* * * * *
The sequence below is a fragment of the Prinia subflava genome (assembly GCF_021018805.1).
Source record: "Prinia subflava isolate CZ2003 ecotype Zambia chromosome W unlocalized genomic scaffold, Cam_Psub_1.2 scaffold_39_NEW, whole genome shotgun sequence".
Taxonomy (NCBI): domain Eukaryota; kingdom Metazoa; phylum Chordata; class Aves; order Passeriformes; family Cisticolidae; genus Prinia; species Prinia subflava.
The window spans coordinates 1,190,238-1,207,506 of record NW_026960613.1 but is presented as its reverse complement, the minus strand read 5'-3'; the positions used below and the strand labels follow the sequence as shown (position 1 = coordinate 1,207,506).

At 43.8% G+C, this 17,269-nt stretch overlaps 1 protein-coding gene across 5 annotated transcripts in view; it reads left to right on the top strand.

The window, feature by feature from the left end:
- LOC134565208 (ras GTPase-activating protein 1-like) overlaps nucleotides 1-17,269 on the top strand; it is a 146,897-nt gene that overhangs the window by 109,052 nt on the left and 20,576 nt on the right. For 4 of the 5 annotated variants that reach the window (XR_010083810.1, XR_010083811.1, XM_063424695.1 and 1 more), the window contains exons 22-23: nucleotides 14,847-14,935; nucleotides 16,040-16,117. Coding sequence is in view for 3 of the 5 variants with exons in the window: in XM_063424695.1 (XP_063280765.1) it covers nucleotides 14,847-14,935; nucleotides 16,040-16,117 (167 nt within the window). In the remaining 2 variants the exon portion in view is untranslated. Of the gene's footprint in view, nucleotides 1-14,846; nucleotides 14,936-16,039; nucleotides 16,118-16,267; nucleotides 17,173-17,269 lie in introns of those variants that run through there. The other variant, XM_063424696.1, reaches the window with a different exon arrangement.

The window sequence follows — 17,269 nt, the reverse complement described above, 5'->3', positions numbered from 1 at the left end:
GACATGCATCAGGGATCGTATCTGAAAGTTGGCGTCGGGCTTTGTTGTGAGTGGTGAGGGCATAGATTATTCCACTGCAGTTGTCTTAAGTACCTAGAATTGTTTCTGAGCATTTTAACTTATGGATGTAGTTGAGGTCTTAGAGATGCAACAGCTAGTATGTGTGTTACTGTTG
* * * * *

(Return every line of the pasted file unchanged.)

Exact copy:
The sequence below is a fragment of the Prinia subflava genome (assembly GCF_021018805.1).
Source record: "Prinia subflava isolate CZ2003 ecotype Zambia chromosome W unlocalized genomic scaffold, Cam_Psub_1.2 scaffold_39_NEW, whole genome shotgun sequence".
Taxonomy (NCBI): domain Eukaryota; kingdom Metazoa; phylum Chordata; class Aves; order Passeriformes; family Cisticolidae; genus Prinia; species Prinia subflava.
The window spans coordinates 1,190,238-1,207,506 of record NW_026960613.1 but is presented as its reverse complement, the minus strand read 5'-3'; the positions used below and the strand labels follow the sequence as shown (position 1 = coordinate 1,207,506).

At 43.8% G+C, this 17,269-nt stretch overlaps 1 protein-coding gene across 5 annotated transcripts in view; it reads left to right on the top strand.

The window, feature by feature from the left end:
- LOC134565208 (ras GTPase-activating protein 1-like) overlaps nucleotides 1-17,269 on the top strand; it is a 146,897-nt gene that overhangs the window by 109,052 nt on the left and 20,576 nt on the right. For 4 of the 5 annotated variants that reach the window (XR_010083810.1, XR_010083811.1, XM_063424695.1 and 1 more), the window contains exons 22-23: nucleotides 14,847-14,935; nucleotides 16,040-16,117. Coding sequence is in view for 3 of the 5 variants with exons in the window: in XM_063424695.1 (XP_063280765.1) it covers nucleotides 14,847-14,935; nucleotides 16,040-16,117 (167 nt within the window). In the remaining 2 variants the exon portion in view is untranslated. Of the gene's footprint in view, nucleotides 1-14,846; nucleotides 14,936-16,039; nucleotides 16,118-16,267; nucleotides 17,173-17,269 lie in introns of those variants that run through there. The other variant, XM_063424696.1, reaches the window with a different exon arrangement.

The window sequence follows — 17,269 nt, the reverse complement described above, 5'->3', positions numbered from 1 at the left end:
GACATGCATCAGGGATCGTATCTGAAAGTTGGCGTCGGGCTTTGTTGTGAGTGGTGAGGGCATAGATTATTCCACTGCAGTTGTCTTAAGTACCTAGAATTGTTTCTGAGCATTTTAACTTATGGATGTAGTTGAGGTCTTAGAGATGCAACAGCTAGTATGTGTGTTACTGTTG